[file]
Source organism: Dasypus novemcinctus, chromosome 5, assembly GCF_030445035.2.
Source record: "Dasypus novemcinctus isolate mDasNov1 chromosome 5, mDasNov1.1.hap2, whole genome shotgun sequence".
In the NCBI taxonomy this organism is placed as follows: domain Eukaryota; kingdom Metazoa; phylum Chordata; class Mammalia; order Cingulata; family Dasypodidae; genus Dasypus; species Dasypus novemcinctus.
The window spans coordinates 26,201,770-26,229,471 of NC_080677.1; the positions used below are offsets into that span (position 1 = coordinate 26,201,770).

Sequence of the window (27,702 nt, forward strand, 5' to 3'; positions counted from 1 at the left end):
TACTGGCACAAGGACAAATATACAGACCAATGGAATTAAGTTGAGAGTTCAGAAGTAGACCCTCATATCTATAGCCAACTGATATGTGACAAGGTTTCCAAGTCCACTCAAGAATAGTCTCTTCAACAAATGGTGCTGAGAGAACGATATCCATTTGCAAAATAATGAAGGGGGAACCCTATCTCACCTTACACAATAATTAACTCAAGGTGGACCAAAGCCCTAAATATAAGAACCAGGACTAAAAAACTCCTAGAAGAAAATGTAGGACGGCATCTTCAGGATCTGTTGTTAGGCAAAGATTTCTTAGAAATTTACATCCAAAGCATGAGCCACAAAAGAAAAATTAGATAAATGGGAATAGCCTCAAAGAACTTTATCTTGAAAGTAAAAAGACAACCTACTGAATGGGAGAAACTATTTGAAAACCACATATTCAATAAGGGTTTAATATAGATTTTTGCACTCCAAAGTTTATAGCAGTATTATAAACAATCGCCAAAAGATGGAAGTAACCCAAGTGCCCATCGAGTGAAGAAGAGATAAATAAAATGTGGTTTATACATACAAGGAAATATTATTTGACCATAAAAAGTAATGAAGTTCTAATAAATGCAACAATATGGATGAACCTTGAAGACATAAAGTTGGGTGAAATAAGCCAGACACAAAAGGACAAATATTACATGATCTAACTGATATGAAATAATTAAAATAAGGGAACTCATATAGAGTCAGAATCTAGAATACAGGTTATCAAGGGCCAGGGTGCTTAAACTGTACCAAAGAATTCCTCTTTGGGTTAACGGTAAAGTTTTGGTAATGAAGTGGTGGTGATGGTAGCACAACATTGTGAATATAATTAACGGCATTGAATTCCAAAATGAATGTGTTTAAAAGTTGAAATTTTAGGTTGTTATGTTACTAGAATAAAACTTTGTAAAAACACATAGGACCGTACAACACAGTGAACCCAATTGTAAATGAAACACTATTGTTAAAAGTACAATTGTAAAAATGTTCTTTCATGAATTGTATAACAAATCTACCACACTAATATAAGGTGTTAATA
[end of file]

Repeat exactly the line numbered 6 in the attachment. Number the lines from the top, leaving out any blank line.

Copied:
TACTGGCACAAGGACAAATATACAGACCAATGGAATTAAGTTGAGAGTTCAGAAGTAGACCCTCATATCTATAGCCAACTGATATGTGACAAGGTTTCCAAGTCCACTCAAGAATAGTCTCTTCAACAAATGGTGCTGAGAGAACGATATCCATTTGCAAAATAATGAAGGGGGAACCCTATCTCACCTTACACAATAATTAACTCAAGGTGGACCAAAGCCCTAAATATAAGAACCAGGACTAAAAAACTCCTAGAAGAAAATGTAGGACGGCATCTTCAGGATCTGTTGTTAGGCAAAGATTTCTTAGAAATTTACATCCAAAGCATGAGCCACAAAAGAAAAATTAGATAAATGGGAATAGCCTCAAAGAACTTTATCTTGAAAGTAAAAAGACAACCTACTGAATGGGAGAAACTATTTGAAAACCACATATTCAATAAGGGTTTAATATAGATTTTTGCACTCCAAAGTTTATAGCAGTATTATAAACAATCGCCAAAAGATGGAAGTAACCCAAGTGCCCATCGAGTGAAGAAGAGATAAATAAAATGTGGTTTATACATACAAGGAAATATTATTTGACCATAAAAAGTAATGAAGTTCTAATAAATGCAACAATATGGATGAACCTTGAAGACATAAAGTTGGGTGAAATAAGCCAGACACAAAAGGACAAATATTACATGATCTAACTGATATGAAATAATTAAAATAAGGGAACTCATATAGAGTCAGAATCTAGAATACAGGTTATCAAGGGCCAGGGTGCTTAAACTGTACCAAAGAATTCCTCTTTGGGTTAACGGTAAAGTTTTGGTAATGAAGTGGTGGTGATGGTAGCACAACATTGTGAATATAATTAACGGCATTGAATTCCAAAATGAATGTGTTTAAAAGTTGAAATTTTAGGTTGTTATGTTACTAGAATAAAACTTTGTAAAAACACATAGGACCGTACAACACAGTGAACCCAATTGTAAATGAAACACTATTGTTAAAAGTACAATTGTAAAAATGTTCTTTCATGAATTGTATAACAAATCTACCACACTAATATAAGGTGTTAATA